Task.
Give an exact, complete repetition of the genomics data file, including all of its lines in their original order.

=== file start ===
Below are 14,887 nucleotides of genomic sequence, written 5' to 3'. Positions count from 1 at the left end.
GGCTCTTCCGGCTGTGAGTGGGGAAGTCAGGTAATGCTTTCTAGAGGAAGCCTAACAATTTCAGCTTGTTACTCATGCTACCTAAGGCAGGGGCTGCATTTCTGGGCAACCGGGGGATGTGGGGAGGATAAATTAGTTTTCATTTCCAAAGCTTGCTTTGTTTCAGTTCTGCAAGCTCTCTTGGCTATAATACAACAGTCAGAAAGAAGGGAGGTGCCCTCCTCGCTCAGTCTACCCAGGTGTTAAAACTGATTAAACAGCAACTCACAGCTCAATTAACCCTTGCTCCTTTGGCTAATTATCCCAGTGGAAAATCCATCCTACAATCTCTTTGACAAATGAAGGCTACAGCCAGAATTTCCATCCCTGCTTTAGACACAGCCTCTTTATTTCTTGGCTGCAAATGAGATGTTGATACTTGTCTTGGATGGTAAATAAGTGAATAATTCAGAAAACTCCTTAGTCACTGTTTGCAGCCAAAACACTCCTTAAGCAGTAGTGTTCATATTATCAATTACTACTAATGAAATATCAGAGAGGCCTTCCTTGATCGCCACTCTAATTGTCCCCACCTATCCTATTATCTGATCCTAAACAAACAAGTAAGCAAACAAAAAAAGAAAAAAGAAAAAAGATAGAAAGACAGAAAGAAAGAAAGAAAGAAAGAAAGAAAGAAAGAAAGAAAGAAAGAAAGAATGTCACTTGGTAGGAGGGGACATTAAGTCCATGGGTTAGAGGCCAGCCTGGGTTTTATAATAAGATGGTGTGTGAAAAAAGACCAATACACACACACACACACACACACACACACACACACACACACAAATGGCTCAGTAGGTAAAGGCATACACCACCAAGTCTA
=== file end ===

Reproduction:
Below are 14,887 nucleotides of genomic sequence, written 5' to 3'. Positions count from 1 at the left end.
GGCTCTTCCGGCTGTGAGTGGGGAAGTCAGGTAATGCTTTCTAGAGGAAGCCTAACAATTTCAGCTTGTTACTCATGCTACCTAAGGCAGGGGCTGCATTTCTGGGCAACCGGGGGATGTGGGGAGGATAAATTAGTTTTCATTTCCAAAGCTTGCTTTGTTTCAGTTCTGCAAGCTCTCTTGGCTATAATACAACAGTCAGAAAGAAGGGAGGTGCCCTCCTCGCTCAGTCTACCCAGGTGTTAAAACTGATTAAACAGCAACTCACAGCTCAATTAACCCTTGCTCCTTTGGCTAATTATCCCAGTGGAAAATCCATCCTACAATCTCTTTGACAAATGAAGGCTACAGCCAGAATTTCCATCCCTGCTTTAGACACAGCCTCTTTATTTCTTGGCTGCAAATGAGATGTTGATACTTGTCTTGGATGGTAAATAAGTGAATAATTCAGAAAACTCCTTAGTCACTGTTTGCAGCCAAAACACTCCTTAAGCAGTAGTGTTCATATTATCAATTACTACTAATGAAATATCAGAGAGGCCTTCCTTGATCGCCACTCTAATTGTCCCCACCTATCCTATTATCTGATCCTAAACAAACAAGTAAGCAAACAAAAAAAGAAAAAAGAAAAAAGATAGAAAGACAGAAAGAAAGAAAGAAAGAAAGAAAGAAAGAAAGAAAGAAAGAAAGAAAGAATGTCACTTGGTAGGAGGGGACATTAAGTCCATGGGTTAGAGGCCAGCCTGGGTTTTATAATAAGATGGTGTGTGAAAAAAGACCAATACACACACACACACACACACACACACACACACACACACACAAATGGCTCAGTAGGTAAAGGCATACACCACCAAGTCTA